This article was originally published by Mennonite World Review

Bible: Rebellion in the wilderness

Imagine your family has been excitedly preparing for a two-week camping trip. You have a new tent and lots of supplies and food. The first few days are great fun — hiking, watching birds, swimming and eating around the campfire.

Reta Halteman Finger

But then it rains hard all day, the tent leaks and mosquitoes arrive. A bear raids your food supply. The heat rises, tempers flare, and camping is no longer fun. Half the family wants to go home early.

Now imagine you’re an Israelite who has been on this “camping trip” for years! The thrill of freedom from Egyptian slavery wore off long ago. You’re tired of manna with the occasional quail feast and the constant search for water. Many have died along the way. Moses and Aaron don’t always seem to know what they’re doing. Where is this “land flowing with milk and honey” that Moses promised?

At last your sprawling crowd of refugees is close enough to Canaan for Yahweh to tell Moses to send spies there — one from each of the 12 tribes — to find out whether the people will be able to move in and occupy it. What are you hoping for?

The spies bring a very mixed report. All agree the land flows with milk and honey, but 10 of them also warn the people of potential enemies in the area — Anakites, Amalekites, Hittites, Jebusites, Amorites and Canaanites. These people “are strong, and the towns are fortified and very large.”

Caleb boldly encourages the people: “Let us go up at once and occupy it, for we are well able to overcome it.” Joshua supports him.

The immediate reaction is: You’re crazy! We’ll quickly fall by the sword, and our wives and children will be raped and enslaved all over again! Would that we had died in Egypt, or even in this wilderness!

This reaction makes logical sense. How can a crowd of ill-fed, ill-clothed, unarmed people ever conquer walled cities bristling with hostile soldiers?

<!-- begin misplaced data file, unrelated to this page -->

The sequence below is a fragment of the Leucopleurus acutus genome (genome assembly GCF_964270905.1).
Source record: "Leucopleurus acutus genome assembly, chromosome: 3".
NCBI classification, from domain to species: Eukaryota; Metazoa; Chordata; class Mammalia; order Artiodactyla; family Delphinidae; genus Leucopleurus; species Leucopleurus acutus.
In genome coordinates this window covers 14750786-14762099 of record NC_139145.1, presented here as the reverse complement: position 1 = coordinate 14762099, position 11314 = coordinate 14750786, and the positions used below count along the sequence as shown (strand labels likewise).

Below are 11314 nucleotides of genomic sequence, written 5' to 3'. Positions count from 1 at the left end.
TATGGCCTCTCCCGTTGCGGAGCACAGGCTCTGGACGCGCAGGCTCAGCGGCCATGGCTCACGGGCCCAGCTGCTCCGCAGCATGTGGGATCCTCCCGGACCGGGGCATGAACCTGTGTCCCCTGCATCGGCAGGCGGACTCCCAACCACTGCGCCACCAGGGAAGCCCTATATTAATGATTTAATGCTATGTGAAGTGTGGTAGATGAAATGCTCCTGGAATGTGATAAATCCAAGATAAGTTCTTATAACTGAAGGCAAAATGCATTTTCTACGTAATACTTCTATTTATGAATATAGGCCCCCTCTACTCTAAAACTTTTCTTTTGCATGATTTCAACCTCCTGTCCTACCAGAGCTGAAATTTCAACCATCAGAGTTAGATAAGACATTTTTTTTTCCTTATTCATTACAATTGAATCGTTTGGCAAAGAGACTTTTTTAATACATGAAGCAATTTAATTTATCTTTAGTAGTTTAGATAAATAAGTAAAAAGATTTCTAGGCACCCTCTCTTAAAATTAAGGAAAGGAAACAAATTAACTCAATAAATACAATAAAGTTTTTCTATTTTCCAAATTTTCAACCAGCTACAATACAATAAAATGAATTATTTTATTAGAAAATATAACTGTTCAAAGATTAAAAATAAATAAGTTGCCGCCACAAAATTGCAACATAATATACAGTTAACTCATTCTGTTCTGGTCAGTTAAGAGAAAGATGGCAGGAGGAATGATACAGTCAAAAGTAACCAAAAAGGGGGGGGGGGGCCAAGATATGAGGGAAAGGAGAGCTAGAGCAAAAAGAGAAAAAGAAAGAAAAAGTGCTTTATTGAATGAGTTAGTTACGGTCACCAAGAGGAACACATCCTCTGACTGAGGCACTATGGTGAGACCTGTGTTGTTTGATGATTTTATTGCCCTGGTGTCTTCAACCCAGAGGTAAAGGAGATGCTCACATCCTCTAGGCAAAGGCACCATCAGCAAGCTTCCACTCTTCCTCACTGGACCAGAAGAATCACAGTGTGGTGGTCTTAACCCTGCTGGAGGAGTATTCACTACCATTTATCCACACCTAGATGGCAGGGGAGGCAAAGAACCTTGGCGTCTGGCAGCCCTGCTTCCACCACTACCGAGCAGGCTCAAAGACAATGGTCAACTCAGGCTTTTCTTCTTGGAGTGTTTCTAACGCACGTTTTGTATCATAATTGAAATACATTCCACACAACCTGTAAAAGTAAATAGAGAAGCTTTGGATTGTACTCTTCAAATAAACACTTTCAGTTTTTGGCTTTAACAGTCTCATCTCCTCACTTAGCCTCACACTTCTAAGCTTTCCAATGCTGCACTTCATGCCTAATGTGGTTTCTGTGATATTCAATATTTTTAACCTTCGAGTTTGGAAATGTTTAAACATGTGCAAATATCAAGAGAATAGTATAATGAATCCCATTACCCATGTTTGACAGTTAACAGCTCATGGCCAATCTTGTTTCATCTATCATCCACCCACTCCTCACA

The loudest complaints are from the older ex-slaves rather than youth born in the wilderness. They rebel and make plans to return to Egypt, although 14:10 probably exaggerates by saying that “the whole congregation threatened to stone [the leaders].”

In grief and anger, Moses and Aaron fall on their faces before the people, and Caleb and Joshua tear their clothes in lament. They, as well as Yahweh, are being put to the test.

Then the glory of Yahweh appears at the tent of meeting to all the Israelites. Yahweh responds in anger at their lack of trust — and threatens to kill them all.

Then Moses negotiates with Yahweh, as if Yahweh is human and can be persuaded by a skilled diplomat. If you kill all these people, argues Moses, your reputation will be ruined among all the Egyptians and other nations who have heard of you.

Moses piles it on, quoting from Ex. 34:6-7, where Yahweh announced he is a God of steadfast love and forgiveness.

Convinced by Moses’ plea, Yahweh relents: “I do forgive, just as you have asked.”

Thus our lessons end, but it’s not the end of the story. Moses’ quote from Exodus 34 also includes Yahweh’s assertion, “I will by no means clear the guilty!” In this case, it means none of the former slaves from Egypt who rebelled “will see the land I promised to give to their ancestors” (14:23). Only the generation born in Sinai (and children born in Egypt) will see it.

Questions for discussion:

— Both Moses in this lesson, and Abraham in Gen. 18:23-33, argue with Yahweh and succeed in changing his mind. What does this say about Yahweh’s character?

— When Caleb returns from investigating Canaan, he wants to “go up at once and occupy it” (13:30). How does this compare with Israelis today, who often violently occupy Palestinian land and resources? Should Mennonites support BDS — Boycott, Divest, Sanction — against Israel?

Since retiring from teaching New Testament at Messiah College, Reta Halteman Finger adjuncts at Eastern Mennonite University, is a contributing editor at Sojourners magazine and writes a bimonthly Bible study blog, Reta’s Reflections, at

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